General overview

Tyler A. Young edited this page Jul 24, 2018 · 1 revision

Wayback is an open source Java application designed to query and access archived web material. It was first released by the Internet Archive in September 2005, based on the (then) perl-based Internet Archive Wayback Machine, to enable public distribution of the application and increase its maintainability and extensibility. The Open Source Wayback Machine (OSWM) since then has been widely used by members of the International Internet Preservation Consortium (IIPC) and become the de facto rendering software for web archives.

The Internet Archive (IA), also a member of the IIPC, handed over the lead repository of OSWM to the IIPC, who launched the OpenWayback project in October 2013. The objectives are to address common requirements, and to set up stable testing and release processes so that changes from all parties (including the IA) could be tested across a range of deployment contexts in different organisations before making it into an ‘official’ release.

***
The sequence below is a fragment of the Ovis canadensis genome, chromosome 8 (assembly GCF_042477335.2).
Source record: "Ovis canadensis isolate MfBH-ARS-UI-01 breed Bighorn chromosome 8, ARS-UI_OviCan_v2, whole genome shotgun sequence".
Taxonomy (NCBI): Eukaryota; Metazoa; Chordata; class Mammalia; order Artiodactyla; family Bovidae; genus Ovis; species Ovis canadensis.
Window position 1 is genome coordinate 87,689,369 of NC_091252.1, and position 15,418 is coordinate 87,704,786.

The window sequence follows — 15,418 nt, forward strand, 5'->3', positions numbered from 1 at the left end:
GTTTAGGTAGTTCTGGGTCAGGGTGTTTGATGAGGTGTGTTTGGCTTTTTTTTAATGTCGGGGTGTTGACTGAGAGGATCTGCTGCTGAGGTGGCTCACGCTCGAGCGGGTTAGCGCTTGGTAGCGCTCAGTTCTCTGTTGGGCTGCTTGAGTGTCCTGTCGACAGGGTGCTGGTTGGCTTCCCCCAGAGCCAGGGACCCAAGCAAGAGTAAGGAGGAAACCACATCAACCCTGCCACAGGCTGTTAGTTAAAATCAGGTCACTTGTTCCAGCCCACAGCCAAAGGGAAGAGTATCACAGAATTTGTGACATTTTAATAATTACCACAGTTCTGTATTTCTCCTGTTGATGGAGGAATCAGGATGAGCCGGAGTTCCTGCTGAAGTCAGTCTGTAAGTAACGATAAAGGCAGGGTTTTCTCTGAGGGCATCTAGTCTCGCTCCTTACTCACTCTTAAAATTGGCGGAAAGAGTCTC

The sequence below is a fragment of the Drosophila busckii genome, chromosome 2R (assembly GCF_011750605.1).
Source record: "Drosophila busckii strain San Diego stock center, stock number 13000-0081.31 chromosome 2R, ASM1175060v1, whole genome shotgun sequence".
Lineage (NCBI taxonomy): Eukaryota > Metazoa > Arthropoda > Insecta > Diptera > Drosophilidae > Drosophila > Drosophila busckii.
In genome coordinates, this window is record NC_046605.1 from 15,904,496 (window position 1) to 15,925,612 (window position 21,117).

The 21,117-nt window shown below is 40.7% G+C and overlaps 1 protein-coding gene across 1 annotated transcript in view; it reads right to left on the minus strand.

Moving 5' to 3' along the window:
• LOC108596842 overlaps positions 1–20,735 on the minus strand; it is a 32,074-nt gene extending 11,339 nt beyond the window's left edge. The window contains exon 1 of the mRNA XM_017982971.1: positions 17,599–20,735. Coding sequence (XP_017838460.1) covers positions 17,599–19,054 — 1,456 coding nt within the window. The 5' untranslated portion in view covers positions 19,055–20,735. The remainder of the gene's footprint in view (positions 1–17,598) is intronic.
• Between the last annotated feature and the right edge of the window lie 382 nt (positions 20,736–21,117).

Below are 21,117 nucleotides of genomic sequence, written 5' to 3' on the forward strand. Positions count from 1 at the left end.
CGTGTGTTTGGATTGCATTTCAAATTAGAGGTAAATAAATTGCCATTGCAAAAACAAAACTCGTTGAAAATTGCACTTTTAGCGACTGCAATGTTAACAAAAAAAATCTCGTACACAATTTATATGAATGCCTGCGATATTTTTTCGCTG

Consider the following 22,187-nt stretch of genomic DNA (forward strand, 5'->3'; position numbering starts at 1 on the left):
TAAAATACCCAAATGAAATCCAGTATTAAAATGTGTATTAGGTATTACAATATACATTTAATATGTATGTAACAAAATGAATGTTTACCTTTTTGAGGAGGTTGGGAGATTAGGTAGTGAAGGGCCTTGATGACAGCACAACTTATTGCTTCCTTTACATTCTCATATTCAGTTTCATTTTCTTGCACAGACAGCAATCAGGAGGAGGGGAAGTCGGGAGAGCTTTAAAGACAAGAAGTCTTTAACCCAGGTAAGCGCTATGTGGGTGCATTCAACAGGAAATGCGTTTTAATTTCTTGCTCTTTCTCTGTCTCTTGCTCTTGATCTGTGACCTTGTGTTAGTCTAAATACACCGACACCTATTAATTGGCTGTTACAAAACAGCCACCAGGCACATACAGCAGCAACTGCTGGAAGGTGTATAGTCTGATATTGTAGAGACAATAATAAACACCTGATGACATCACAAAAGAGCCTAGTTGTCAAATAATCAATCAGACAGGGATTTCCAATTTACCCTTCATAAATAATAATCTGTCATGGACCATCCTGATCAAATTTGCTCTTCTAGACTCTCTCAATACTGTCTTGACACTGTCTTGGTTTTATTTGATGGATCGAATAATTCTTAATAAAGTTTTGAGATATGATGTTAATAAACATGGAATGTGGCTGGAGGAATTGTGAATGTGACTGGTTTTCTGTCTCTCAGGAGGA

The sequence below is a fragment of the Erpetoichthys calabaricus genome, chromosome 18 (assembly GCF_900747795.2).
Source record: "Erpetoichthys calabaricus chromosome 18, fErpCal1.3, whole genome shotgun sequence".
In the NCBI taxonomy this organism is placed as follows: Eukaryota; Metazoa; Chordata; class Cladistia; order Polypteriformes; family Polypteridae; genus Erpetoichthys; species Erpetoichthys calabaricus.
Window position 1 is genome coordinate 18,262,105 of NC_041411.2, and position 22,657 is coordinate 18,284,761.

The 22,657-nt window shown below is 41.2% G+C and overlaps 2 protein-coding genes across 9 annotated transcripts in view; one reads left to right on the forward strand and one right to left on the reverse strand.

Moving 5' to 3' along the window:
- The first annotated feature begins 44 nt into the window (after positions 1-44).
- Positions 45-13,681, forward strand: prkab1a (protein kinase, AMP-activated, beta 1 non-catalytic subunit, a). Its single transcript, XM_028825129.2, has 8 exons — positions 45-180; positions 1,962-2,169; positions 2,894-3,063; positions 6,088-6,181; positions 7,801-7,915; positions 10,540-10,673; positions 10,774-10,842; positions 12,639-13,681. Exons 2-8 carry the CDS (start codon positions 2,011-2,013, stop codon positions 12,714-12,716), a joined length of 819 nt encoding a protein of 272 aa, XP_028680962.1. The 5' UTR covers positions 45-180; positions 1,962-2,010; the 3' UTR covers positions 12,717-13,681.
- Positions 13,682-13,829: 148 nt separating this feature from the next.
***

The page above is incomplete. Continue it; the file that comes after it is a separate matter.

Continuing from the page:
The Internet Archive continues to develop Wayback. The latest IA Wayback fork can be found at The intention is to include and merge changes on the IA fork so that the two forks do not diverge significantly.

OpenWayback supports two access or Replay modes: "Archival URL" and "Proxy".

In Archival URL mode, HTML documents returned to users are modified from the original version to provide a replay experience more consistent to viewing the original content. This is accomplished by one of two methods. The first includes modification of a subset of the HTML tags on the server, combined with the insertion of JavaScript into the HTML page. The inserted JavaScript executes in the client browser after the page has loaded, and modifies the remaining URLs within the HTML page, so that they become appropriate Archival URL requests back to the Wayback application. The second method involves rewriting all HTML tags within the page on the server, to make embedded URLs point back into the Wayback application.

In Proxy URL mode, the Wayback Replay UI acts as an HTTP proxy server, allowing users to configure their browsers to proxy all HTTP requests through the Wayback application. No hyperlink alteration is needed – content just works as-is. Any hyperlink references found in replayed documents will automatically be requested though Wayback, including dynamic content.

Please see AccessPoint Overview for more details.

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